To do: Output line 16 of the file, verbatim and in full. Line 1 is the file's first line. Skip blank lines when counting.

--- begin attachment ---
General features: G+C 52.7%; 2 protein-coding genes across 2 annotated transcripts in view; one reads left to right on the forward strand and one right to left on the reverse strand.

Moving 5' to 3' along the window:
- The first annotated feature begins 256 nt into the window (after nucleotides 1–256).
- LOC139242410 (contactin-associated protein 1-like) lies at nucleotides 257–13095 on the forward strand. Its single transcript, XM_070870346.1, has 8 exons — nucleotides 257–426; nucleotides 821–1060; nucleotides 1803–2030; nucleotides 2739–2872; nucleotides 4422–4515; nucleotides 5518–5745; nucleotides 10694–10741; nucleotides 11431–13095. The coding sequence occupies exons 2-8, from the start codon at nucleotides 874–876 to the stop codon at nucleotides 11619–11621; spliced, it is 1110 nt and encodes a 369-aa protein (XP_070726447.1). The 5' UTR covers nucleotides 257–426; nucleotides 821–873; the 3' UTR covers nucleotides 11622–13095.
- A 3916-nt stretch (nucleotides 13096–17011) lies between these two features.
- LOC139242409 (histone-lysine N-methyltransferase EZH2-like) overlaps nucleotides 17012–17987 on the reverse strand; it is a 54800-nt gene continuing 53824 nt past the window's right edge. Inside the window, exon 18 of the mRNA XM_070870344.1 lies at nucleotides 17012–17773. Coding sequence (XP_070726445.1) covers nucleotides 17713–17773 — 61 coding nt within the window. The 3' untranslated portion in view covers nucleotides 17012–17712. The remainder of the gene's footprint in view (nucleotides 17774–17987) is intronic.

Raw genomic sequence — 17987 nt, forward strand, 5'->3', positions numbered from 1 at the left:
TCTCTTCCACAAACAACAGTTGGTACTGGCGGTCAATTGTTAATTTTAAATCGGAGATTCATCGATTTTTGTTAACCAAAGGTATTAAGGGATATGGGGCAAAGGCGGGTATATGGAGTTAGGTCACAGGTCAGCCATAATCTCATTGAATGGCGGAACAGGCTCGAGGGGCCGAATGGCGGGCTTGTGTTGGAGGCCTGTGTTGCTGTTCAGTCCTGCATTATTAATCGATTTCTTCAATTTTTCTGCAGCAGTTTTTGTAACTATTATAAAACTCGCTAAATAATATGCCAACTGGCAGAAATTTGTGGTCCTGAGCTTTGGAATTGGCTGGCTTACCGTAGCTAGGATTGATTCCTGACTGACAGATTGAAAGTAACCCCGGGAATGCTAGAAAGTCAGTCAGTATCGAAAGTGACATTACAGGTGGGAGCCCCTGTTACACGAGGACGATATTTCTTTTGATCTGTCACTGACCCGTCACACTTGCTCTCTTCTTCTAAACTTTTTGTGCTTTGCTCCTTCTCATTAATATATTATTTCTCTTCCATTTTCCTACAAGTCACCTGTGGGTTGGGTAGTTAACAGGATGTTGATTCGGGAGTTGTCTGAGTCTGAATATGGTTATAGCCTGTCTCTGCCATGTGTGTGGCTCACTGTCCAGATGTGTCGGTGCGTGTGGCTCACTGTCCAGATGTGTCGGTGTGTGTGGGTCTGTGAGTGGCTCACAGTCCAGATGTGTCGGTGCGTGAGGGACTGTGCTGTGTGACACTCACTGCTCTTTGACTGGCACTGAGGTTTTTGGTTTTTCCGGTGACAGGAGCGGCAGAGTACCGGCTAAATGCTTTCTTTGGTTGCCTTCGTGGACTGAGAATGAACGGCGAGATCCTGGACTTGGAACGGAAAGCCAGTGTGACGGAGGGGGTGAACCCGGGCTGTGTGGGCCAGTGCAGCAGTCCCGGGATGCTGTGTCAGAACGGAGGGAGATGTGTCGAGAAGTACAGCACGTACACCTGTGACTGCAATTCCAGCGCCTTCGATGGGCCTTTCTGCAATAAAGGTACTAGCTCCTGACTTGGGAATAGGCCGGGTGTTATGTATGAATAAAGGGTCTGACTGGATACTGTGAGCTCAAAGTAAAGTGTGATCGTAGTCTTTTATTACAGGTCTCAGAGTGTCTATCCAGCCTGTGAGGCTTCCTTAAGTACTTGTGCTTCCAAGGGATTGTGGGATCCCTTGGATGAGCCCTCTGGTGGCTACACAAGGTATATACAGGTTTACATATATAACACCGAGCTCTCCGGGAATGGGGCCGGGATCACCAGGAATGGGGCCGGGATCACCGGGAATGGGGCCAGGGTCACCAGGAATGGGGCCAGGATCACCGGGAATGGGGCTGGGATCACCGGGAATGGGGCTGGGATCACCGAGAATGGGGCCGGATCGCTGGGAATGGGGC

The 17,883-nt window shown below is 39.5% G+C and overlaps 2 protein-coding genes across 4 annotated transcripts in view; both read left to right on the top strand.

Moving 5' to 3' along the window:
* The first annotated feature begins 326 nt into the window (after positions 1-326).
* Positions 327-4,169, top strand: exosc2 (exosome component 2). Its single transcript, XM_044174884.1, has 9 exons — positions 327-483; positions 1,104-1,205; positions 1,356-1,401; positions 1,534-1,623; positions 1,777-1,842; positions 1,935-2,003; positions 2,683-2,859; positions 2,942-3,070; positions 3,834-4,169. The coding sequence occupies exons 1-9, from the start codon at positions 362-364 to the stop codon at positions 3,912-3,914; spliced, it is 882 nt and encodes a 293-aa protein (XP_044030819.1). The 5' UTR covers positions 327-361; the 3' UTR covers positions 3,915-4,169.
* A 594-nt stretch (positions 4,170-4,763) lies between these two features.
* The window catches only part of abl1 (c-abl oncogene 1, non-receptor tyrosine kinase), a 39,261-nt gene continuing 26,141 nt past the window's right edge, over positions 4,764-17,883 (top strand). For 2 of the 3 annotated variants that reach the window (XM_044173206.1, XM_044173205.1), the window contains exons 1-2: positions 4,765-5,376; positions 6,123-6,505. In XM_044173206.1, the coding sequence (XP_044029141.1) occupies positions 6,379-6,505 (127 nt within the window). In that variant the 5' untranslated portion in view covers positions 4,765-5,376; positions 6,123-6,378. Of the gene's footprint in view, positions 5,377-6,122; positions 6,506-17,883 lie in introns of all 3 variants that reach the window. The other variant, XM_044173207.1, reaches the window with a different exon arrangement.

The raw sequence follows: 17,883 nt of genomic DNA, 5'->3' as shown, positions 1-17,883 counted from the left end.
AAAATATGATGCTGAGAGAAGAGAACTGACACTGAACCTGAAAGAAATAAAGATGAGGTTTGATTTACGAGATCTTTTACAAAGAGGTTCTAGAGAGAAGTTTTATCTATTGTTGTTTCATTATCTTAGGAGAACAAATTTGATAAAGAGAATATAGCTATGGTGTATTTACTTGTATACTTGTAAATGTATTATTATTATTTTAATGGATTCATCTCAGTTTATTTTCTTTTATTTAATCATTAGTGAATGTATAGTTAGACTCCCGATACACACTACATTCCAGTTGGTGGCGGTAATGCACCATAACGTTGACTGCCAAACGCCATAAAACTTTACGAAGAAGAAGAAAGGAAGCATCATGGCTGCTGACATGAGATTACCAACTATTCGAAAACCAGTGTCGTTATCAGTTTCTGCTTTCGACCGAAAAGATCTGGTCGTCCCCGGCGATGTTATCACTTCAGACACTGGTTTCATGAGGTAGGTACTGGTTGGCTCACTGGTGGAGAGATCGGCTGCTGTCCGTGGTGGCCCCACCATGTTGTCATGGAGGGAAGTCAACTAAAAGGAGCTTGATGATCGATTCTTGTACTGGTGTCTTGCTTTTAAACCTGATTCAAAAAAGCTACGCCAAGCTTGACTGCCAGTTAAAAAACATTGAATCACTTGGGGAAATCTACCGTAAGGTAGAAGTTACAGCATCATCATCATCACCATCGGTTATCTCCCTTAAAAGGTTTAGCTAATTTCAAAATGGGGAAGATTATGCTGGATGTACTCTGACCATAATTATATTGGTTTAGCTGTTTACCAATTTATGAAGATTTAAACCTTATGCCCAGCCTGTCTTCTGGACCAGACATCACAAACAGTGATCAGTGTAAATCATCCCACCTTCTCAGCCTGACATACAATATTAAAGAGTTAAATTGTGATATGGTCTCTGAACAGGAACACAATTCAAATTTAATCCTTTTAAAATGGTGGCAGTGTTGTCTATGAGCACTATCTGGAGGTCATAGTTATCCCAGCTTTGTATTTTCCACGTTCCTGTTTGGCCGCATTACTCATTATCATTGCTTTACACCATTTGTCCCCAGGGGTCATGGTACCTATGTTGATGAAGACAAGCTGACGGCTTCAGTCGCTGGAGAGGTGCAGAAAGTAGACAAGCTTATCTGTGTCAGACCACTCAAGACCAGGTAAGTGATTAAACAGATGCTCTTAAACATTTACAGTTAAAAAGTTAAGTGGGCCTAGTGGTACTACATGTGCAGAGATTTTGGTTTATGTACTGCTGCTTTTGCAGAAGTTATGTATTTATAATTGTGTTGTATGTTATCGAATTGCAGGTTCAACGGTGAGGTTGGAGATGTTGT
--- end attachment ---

AAAATATGATGCTGAGAGAAGAGAACTGACACTGAACCTGAAAGAAATAAAGATGAGGTTTGATTTACGAGATCTTTTACAAAGAGGTTCTAGAGAGAAGTTTTATCTATTGTTGTTTCATTATCTTAGGAGAACAAATTTGATAAAGAGAATATAGCTATGGTGTATTTACTTGTATACTTGTAAATGTATTATTATTATTTTAATGGATTCATCTCAGTTTATTTTCTTTTATTTAATCATTAGTGAATGTATAGTTAGACTCCCGATACACACTACATTCCAGTTGGTGGCGGTAATGCACCATAACGTTGACTGCCAAACGCCATAAAACTTTACGAAGAAGAAGAAAGGAAGCATCATGGCTGCTGACATGAGATTACCAACTATTCGAAAACCAGTGTCGTTATCAGTTTCTGCTTTCGACCGAAAAGATCTGGTCGTCCCCGGCGATGTTATCACTTCAGACACTGGTTTCATGAGGTAGGTACTGGTTGGCTCACTGGTGGAGAGATCGGCTGCTGTCCGTGGTGGCCCCACCATGTTGTCATGGAGGGAAGTCAACTAAAAGGAGCTTGATGATCGATTCTTGTACTGGTGTCTTGCTTTTAAACCTGATTCAAAAAAGCTACGCCAAGCTTGACTGCCAGTTAAAAAACATTGAATCACTTGGGGAAATCTACCGTAAGGTAGAAGTTACAGCATCATCATCATCACCATCGGTTATCTCCCTTAAAAGGTTTAGCTAATTTCAAAATGGGGAAGATTATGCTGGATGTACTCTGACCATAATTATATTGGTTTAGCTGTTTACCAATTTATGAAGATTTAAACCTTATGCCCAGCCTGTCTTCTGGACCAGACATCACAAACAGTGATCAGTGTAAATCATCCCACCTTCTCAGCCTGACATACAATATTAAAGAGTTAAATTGTGATATGGTCTCTGAACAGGAACACAATTCAAATTTAATCCTTTTAAAATGGTGGCAGTGTTGTCTATGAGCACTATCTGGAGGTCATAGTTATCCCAGCTTTGTATTTTCCACGTTCCTGTTTGGCCGCATTACTCATTATCATTGCTTTACACCATTTGTCCCCAGGGGTCATGGTACCTATGTTGATGAAGACAAGCTGACGGCTTCAGTCGCTGGAGAGGTGCAGAAAGTAGACAAGCTTATCTGTGTCAGACCACTCAAGACCAGGTAAGTGATTAAACAGATGCTCTTAAACATTTACAGTTAAAAAGTTAAGTGGGCCTAGTGGTACTACATGTGCAGAGATTTTGGTTTATGTACTGCTGCTTTTGCAGAAGTTATGTATTTATAATTGTGTTGTATGTTATCGAATTGCAGGTTCAACGGTGAGGTTGGAGATGTTGT